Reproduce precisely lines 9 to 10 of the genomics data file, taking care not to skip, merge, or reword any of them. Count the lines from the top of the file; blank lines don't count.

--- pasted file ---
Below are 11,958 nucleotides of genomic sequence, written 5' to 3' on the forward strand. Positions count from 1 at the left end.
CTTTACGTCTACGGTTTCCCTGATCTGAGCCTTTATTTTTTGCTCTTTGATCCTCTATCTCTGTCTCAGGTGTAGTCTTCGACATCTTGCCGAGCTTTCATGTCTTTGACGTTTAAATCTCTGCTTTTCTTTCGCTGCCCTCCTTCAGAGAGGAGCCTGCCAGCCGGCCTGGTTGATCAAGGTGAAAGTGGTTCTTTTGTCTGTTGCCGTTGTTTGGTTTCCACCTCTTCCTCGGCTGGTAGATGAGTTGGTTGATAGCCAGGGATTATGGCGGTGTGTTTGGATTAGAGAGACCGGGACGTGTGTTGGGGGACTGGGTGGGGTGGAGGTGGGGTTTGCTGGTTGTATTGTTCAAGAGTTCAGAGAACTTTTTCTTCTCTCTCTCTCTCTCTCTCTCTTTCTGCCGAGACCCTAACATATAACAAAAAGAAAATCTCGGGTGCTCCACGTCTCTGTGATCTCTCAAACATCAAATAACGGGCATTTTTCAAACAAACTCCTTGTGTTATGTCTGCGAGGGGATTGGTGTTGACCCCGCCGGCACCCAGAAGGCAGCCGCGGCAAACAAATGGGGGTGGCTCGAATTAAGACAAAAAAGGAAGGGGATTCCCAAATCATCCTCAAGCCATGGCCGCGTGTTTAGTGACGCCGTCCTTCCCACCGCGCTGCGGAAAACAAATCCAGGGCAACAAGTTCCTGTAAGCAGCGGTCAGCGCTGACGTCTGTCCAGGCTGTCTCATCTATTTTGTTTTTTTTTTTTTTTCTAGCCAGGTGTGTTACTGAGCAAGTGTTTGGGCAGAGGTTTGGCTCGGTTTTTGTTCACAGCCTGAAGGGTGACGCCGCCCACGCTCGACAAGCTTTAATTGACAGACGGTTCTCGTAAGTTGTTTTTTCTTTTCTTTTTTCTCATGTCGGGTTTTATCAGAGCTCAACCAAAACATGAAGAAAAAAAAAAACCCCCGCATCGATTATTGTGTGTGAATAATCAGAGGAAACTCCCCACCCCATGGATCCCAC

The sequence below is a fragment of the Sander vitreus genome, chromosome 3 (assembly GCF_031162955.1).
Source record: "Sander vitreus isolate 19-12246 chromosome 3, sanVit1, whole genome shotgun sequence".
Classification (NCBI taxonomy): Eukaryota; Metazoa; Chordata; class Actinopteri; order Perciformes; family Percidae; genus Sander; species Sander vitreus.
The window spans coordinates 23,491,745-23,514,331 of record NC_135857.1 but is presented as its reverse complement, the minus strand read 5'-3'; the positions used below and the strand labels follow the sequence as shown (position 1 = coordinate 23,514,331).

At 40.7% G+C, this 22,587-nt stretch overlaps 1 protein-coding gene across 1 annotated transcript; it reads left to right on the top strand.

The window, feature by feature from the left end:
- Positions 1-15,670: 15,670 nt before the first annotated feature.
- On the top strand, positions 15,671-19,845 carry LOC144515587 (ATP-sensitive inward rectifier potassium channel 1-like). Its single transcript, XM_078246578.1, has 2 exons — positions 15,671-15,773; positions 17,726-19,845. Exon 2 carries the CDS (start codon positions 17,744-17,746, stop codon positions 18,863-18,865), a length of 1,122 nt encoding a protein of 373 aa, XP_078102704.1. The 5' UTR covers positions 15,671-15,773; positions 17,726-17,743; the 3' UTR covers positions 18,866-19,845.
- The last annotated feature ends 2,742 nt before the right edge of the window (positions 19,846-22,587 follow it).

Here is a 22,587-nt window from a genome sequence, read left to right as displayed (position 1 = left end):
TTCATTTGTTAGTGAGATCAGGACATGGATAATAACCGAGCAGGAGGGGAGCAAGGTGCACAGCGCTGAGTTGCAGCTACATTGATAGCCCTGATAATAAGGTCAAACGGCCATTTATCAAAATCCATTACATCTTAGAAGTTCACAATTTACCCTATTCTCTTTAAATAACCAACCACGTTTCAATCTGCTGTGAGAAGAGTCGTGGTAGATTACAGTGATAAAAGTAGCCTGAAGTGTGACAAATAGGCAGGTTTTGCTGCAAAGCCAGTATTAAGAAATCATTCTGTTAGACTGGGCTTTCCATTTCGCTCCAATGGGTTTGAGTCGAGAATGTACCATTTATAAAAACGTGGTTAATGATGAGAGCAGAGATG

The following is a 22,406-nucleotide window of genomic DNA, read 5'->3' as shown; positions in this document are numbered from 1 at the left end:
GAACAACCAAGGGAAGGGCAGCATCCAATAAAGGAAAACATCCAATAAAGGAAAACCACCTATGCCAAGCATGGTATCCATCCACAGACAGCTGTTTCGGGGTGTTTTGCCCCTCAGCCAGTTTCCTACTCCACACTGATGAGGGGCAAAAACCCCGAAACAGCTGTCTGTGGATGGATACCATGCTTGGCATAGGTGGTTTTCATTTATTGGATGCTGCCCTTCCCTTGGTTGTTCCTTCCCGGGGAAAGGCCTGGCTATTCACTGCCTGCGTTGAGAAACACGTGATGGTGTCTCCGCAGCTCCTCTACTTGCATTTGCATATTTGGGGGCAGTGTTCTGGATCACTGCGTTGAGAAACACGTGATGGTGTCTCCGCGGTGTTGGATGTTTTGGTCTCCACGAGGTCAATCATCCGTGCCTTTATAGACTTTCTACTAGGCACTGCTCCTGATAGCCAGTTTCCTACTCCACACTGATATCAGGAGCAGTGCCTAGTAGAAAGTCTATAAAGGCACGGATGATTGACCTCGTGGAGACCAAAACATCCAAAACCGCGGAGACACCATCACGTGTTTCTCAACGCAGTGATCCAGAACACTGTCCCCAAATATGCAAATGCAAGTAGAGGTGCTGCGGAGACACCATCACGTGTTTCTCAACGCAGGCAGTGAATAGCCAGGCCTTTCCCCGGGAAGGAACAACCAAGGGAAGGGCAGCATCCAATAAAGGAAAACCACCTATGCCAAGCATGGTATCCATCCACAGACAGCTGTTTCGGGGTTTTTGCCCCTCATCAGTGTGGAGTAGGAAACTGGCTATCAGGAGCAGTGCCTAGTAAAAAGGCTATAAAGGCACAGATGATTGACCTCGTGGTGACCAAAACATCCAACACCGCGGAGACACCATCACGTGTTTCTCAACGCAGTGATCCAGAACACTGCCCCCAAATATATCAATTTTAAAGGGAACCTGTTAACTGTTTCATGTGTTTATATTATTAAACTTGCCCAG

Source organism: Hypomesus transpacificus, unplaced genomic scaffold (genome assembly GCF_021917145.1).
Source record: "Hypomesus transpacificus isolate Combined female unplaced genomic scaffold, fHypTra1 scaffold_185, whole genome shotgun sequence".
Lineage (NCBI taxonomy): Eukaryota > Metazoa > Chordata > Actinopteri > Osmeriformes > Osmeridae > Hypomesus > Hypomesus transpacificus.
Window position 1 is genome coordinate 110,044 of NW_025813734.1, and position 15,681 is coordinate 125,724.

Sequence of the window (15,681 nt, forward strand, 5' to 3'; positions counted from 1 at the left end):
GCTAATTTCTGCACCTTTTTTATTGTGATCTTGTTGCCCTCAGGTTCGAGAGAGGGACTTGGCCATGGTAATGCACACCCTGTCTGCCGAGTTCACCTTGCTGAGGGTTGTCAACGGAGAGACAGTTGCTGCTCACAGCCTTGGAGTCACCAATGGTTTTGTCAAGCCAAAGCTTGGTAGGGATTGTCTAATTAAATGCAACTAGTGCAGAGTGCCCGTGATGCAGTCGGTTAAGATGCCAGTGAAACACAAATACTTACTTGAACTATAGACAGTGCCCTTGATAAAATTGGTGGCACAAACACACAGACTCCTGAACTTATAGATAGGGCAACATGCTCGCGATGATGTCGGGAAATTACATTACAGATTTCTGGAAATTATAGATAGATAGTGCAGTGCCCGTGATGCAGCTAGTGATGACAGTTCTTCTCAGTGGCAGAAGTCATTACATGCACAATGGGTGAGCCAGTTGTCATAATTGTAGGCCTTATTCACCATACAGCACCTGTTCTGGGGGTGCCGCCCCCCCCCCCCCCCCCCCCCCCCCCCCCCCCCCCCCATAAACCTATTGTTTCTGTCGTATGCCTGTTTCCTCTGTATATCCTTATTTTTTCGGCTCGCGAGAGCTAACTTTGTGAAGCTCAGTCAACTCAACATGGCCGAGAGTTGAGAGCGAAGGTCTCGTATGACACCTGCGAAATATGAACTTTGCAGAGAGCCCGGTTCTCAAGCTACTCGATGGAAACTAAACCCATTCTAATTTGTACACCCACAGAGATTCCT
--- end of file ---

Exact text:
- Positions 1-15,670: 15,670 nt before the first annotated feature.
- On the top strand, positions 15,671-19,845 carry LOC144515587 (ATP-sensitive inward rectifier potassium channel 1-like). Its single transcript, XM_078246578.1, has 2 exons — positions 15,671-15,773; positions 17,726-19,845. Exon 2 carries the CDS (start codon positions 17,744-17,746, stop codon positions 18,863-18,865), a length of 1,122 nt encoding a protein of 373 aa, XP_078102704.1. The 5' UTR covers positions 15,671-15,773; positions 17,726-17,743; the 3' UTR covers positions 18,866-19,845.